Wednesday, November 2, 2011, 7:48 PM ET|Posted by Will RichmondThe adage that a "journey of a thousand miles begins with a single step" comes to mind when thinking about the significance of news that LG Electronics is integrating YuMe's advertising technology in its "Smart TVs."
Why? Because while the norm will eventually be for high-quality video, apps and interactive ads to be delivered to connected TVs through broadband IP connections, the reality is that it's still very early days in achieving this grand vision. However, the LG-YuMe partnership provides tangible evidence that the foundation is indeed being laid, which portends exciting things for everyone in the ecosystem.
As Ed Haslam, SVP, Marketing at YuMe and Wendell Wenjen, director of strategic alliances at LG explained to me in a briefing, they believe this is the first time that ad technology has been embedded into the firmware of Smart TVs, which, given TVs' limited processing power, results in better ad performance and reliability vs. software or browser-only alternatives. The new YuMe Embedded SDK gives app developers and content providers an immediate monetization source, while allowing advertisers to directly target LG Smart TV users with the same kind of interactive, engaging ad campaigns already being delivered online.
Because campaigns can be extended incrementally to LG Smart TVs through YuMe's Connected Audience Network, advertisers don't need to worry about whether there's sufficient scale for deployed LG Smart TVs yet to make targeting them worthwhile. This lack-of-scale issue is what always challenges any new platform that is trying to gain advertiser attention and dollars (it's worth noting that online video advertising itself has succeeded by evolving from spending in broader online and TV advertising and rich media rather than starting from scratch).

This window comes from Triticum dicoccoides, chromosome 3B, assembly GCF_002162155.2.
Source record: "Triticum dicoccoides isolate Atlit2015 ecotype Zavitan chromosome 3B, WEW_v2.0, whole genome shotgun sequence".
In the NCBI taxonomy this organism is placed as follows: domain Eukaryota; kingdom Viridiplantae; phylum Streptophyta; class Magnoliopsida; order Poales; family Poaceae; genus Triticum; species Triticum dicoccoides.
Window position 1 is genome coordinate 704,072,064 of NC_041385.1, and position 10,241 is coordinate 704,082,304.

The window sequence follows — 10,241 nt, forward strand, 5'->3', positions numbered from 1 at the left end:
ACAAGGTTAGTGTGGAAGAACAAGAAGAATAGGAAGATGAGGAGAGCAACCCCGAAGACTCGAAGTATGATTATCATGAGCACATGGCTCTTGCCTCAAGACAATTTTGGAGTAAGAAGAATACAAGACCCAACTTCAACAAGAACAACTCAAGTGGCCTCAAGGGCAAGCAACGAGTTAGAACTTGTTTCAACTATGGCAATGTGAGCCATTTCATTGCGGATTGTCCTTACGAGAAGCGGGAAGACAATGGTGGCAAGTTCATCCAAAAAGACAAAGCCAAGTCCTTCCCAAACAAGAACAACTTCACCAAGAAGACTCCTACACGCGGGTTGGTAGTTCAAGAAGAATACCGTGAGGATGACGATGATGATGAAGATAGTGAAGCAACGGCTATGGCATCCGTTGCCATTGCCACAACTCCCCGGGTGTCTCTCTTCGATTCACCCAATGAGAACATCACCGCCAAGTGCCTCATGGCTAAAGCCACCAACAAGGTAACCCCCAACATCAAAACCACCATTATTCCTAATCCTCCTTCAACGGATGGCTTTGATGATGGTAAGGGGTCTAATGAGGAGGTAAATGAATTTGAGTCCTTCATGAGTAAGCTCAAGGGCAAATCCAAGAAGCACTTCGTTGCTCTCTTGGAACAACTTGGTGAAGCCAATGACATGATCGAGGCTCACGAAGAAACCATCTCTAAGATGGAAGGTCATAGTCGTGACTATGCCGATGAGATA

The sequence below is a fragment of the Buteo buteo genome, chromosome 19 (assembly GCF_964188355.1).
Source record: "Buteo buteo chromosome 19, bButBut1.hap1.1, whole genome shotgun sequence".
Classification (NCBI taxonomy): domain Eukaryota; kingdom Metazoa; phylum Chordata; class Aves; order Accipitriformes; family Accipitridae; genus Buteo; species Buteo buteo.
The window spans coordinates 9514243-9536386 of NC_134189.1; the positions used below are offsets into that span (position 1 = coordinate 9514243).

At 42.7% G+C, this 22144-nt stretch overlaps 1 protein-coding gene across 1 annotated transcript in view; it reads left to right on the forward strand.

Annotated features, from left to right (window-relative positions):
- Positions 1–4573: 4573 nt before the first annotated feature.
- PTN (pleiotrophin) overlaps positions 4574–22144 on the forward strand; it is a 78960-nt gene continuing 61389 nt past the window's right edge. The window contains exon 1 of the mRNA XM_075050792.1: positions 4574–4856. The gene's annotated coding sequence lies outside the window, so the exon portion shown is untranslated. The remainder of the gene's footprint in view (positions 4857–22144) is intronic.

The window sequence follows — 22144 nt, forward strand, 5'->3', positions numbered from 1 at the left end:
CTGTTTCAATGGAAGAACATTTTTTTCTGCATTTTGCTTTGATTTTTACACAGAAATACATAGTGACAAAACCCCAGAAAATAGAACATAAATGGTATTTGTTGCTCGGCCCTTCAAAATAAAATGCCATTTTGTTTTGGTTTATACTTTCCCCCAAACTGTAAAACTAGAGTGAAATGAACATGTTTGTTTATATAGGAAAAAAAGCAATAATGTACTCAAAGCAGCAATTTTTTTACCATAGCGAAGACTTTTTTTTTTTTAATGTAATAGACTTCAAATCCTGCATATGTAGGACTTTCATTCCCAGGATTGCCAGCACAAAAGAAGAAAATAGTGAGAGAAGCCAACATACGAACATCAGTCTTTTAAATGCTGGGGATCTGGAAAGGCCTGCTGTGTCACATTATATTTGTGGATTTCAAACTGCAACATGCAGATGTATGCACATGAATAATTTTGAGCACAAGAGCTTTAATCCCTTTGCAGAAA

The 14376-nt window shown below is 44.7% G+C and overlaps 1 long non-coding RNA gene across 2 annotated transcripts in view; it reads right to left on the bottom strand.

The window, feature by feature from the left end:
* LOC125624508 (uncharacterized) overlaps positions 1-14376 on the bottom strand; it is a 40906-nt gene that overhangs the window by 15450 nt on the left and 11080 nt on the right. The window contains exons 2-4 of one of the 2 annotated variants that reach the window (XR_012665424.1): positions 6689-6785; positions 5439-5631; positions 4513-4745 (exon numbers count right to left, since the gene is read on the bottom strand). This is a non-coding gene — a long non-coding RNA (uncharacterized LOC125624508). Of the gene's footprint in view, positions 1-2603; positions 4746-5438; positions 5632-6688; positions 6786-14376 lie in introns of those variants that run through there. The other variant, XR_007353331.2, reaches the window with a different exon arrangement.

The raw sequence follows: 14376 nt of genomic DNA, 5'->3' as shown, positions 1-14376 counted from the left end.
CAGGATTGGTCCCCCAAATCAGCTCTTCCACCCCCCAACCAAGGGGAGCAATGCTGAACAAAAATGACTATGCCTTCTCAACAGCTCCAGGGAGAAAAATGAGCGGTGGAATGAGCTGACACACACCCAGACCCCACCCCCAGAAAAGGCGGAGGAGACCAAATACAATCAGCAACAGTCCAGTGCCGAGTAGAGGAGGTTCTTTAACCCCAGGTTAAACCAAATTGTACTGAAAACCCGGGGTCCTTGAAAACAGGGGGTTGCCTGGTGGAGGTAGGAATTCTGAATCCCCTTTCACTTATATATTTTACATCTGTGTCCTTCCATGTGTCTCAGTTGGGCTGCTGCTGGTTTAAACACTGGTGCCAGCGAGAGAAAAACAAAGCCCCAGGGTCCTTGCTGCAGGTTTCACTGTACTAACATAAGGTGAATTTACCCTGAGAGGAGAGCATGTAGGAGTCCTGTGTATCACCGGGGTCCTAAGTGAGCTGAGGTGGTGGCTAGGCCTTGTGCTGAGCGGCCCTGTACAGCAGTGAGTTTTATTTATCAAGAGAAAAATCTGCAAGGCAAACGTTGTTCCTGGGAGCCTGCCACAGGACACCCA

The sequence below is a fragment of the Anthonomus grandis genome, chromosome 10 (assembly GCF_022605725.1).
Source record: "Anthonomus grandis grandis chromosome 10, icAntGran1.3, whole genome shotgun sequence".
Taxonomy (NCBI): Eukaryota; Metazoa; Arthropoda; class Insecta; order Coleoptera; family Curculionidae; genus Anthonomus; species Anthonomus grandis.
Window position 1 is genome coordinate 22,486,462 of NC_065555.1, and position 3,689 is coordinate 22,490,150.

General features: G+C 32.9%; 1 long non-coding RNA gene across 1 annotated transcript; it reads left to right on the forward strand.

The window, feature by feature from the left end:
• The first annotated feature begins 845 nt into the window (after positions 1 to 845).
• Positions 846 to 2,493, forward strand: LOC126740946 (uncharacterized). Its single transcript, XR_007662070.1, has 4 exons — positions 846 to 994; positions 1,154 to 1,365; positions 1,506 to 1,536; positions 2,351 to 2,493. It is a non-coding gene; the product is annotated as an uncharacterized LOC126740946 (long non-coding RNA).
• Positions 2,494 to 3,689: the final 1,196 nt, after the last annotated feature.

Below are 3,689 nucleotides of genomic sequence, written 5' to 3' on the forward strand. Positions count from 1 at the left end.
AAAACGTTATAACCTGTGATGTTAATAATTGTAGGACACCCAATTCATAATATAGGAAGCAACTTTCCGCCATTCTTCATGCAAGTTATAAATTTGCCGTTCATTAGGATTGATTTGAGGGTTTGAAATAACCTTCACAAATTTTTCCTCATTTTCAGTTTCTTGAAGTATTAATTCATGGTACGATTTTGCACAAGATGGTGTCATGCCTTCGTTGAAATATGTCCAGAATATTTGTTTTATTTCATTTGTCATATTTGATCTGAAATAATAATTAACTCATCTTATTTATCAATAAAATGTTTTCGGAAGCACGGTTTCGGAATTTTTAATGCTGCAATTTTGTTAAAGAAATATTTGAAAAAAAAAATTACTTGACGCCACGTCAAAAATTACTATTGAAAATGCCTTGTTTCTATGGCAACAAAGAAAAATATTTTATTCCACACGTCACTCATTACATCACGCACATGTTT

So even though forecasts call for sales of 14 million total Smart TVs in the U.S. this year (with only portion being LG models), advertisers can add these users as part of a larger multi-screen campaigns running through YuMe's network, which is essentially what charter advertiser Toyota is doing. Then, over time, as Smart TV penetration grows and ad performance is better understood, brands can re-direct more spending to the platform as they choose.
LG can now go to app developers with the proposition that it can monetize apps with display, in-banner or in-stream ads out of the gate, which will no doubt drive heightened interest. YuMe gains a foothold in the burgeoning connected TV space and can now offer advertisers the ability to add LG Smart TVs to their campaigns and publishers the ability to monetize LG Smart TV viewership. For example, think about how VOD apps from pay-TV operators and cable networks could be monetized when viewed on LG Smart TVs. And with LG's "Magic Motion" remote controls, a new mode of interactivity is possible that goes beyond the traditional keyboard and mouse.
Overall, I see this an exciting building block toward the long-term future of connected TVs, fueling more video-centric apps and better monetization. As other consumer electronics companies follow LG, the whole ecosystem stands to gain.
(note: YuMe is a VideoNuze sponsor)